Type 2 diabetes: Data reveals hotspots for cases
Prescriptions for type 2 diabetes have risen by a third in England in the last five years from 26 million to 35 million a year, according to NHS data.
The analysis of the data also shows there are hotspots for the disease in London and Lincolnshire, with the London borough of Newham having twice the national average of prescriptions.
Diabetes UK said it was a good sign that the disease was being diagnosed.
The next step was getting people to "manage their condition better".
The figures that were looked at by data analysis company Exasol stretched to more than 700 million rows on spreadsheets and included every prescription handed out by pharmacies in England from August 2010 to July 2016.
A mapping of the data shows large variations across the country.
London boroughs have three of the highest prescribing areas - with Tower Hamlets and Harrow as well as Newham in the top 10.
There is also a hotspot in the East Midlands - with Lincolnshire having two of the top three highest prescribing areas - in East Lindsey and South Holland.
Krishna Sarda, the engagement communities manager for Diabetes UK, told the BBC both Lincolnshire and London had similarities in their populations.
"Lincolnshire is such a huge patch. It's also got a very large migrant population and a very large working class population," he said.
"In London and the East Midlands there is a very large BME (black and minority ethnic) population and ethnic minorities are between two to four times more likely to develop type 2 diabetes."
He said both areas have done a lot of work around prevention and raising awareness of the condition.
"One of the consequences of doing a lot of prevention and raising awareness is people go to their GPs to get a blood test done.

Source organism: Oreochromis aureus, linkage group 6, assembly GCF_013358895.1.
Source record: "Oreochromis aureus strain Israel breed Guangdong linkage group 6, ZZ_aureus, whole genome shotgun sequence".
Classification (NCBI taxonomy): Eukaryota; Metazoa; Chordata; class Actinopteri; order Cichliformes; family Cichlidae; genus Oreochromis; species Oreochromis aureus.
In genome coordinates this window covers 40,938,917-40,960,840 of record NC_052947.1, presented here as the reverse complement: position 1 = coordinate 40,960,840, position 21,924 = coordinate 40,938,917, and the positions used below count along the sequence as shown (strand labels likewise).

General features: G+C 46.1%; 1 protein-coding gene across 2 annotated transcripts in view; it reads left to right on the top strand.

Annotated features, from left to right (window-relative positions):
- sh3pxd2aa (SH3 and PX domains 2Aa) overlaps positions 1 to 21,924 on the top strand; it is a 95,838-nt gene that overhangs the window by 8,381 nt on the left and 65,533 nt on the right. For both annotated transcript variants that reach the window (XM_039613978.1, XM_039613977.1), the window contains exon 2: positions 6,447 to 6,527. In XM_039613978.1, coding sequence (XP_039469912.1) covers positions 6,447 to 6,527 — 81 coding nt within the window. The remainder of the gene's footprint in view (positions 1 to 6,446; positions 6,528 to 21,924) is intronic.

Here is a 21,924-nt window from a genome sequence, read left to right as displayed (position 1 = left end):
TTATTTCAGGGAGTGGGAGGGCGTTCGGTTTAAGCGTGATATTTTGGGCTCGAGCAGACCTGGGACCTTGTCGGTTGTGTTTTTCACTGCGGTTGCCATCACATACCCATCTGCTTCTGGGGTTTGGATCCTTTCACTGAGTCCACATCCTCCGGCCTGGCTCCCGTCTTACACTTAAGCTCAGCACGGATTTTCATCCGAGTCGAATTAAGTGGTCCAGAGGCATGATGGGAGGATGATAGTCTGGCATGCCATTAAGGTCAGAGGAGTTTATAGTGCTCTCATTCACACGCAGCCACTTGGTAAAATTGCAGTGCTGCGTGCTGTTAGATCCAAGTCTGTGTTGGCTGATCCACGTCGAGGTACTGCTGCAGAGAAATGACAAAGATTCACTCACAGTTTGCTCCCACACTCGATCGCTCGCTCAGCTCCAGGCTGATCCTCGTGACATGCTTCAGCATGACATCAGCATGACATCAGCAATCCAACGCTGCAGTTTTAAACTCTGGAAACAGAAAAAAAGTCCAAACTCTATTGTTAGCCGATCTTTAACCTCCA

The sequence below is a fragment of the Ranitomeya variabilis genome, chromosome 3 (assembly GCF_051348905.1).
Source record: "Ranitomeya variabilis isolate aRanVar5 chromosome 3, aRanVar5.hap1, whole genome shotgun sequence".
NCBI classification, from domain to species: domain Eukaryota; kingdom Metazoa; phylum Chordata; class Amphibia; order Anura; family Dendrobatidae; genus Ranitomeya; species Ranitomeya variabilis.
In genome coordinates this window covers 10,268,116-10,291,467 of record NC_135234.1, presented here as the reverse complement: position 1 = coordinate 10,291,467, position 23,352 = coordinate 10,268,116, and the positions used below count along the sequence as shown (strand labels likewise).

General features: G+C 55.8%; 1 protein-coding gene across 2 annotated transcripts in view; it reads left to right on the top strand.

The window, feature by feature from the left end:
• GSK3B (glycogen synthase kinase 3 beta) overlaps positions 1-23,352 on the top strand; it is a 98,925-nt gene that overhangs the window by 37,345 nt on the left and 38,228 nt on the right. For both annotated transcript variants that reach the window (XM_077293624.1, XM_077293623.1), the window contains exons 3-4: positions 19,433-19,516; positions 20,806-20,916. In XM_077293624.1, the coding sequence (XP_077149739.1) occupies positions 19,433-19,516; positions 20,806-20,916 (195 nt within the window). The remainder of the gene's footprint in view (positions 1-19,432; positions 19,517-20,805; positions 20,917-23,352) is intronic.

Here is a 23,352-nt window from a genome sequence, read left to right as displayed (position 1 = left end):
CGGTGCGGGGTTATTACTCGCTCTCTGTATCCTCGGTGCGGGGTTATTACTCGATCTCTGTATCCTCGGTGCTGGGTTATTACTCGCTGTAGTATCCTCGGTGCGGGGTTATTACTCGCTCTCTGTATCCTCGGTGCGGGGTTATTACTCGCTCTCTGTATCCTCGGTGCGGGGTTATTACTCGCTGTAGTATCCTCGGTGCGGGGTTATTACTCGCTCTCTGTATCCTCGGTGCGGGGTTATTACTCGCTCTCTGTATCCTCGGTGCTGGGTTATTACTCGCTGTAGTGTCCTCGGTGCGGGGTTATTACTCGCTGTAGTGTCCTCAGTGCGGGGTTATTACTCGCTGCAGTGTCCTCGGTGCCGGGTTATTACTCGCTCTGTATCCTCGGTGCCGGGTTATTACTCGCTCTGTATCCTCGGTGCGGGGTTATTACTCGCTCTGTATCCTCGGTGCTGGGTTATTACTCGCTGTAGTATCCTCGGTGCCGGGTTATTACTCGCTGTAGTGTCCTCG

"So the greater the numbers in the population demographically - and the campaign work that's happened in London and East Midlands - you'll have more people coming into the register as being diagnosed with type 2.
"It's a very positive thing that people are picking up in the media, our campaign and other campaigns going on."
Top 10 areas for type 2 diabetes prescriptions
- Newham (London)
- East Lindsey (Lincolnshire)
- South Holland (Lincolnshire)
- Tower Hamlets (London)
- Tendring (Essex)
- Nuneaton and Bedworth (Warwickshire)
- Harrow (London)
- North Warwickshire (Warwickshire)
- Oldham(Greater Manchester)
- Sunderland (Tyne and Wear)
Mr Sarda also said GPs are becoming more proactive.
"I think GPs are becoming more aware that maybe one of the things they should do for their patients when they come in among other things is to get a HbA1c test done for them.
"Which means we don't have people walking around silently carrying that condition and sometimes only realising when it's too late sadly."
The data analysis also showed that the prescribing of second line drugs, used when people with the condition are getting sicker, has doubled in five years.
He added that more analysis of this data was needed to see whether this meant people were actually becoming more ill.
"It's very difficult with the limitation of the data. But if people have been diagnosed much later on or have other underlying long term conditions, then Metformin, which is a first line drug on its own, may not do the job."
Diabetes is a condition that causes a person's blood sugar to become too high.
- Type 1 can develop at any age, but often begins in childhood. It is not related to diet or lifestyle
- Type 2 is far more common than type 1, but is still rare in childhood. It is usually seen in adults and is often associated with obesity
- Type 2 diabetes can lead to serious complications, including kidney failure, blindness and heart disease
- It's the most common cause of vision loss and blindness in people of working age
- Type 2 diabetes is also responsible for most cases of kidney failure and lower limb amputation, other than accidents
- People with type 2 diabetes are up to five times more likely to have cardiovascular disease, such as a stroke, than those without diabetes
- Symptoms of type 2 diabetes include - feeling very thirsty, passing urine more often than usual, particularly at night, feeling very tired, weight loss and loss of muscle bulk
Exasol said the data shows that in the first six months of 2016, the number of prescriptions for type 2 diabetes was already up by more than 8% compared with the same period the year before.
There are estimated to be 3.5 million adults with type 2 diabetes in the UK.
At this rate of growth they say it is predicted that there will be five million people with the disease in 2020 - five years earlier than previously anticipated.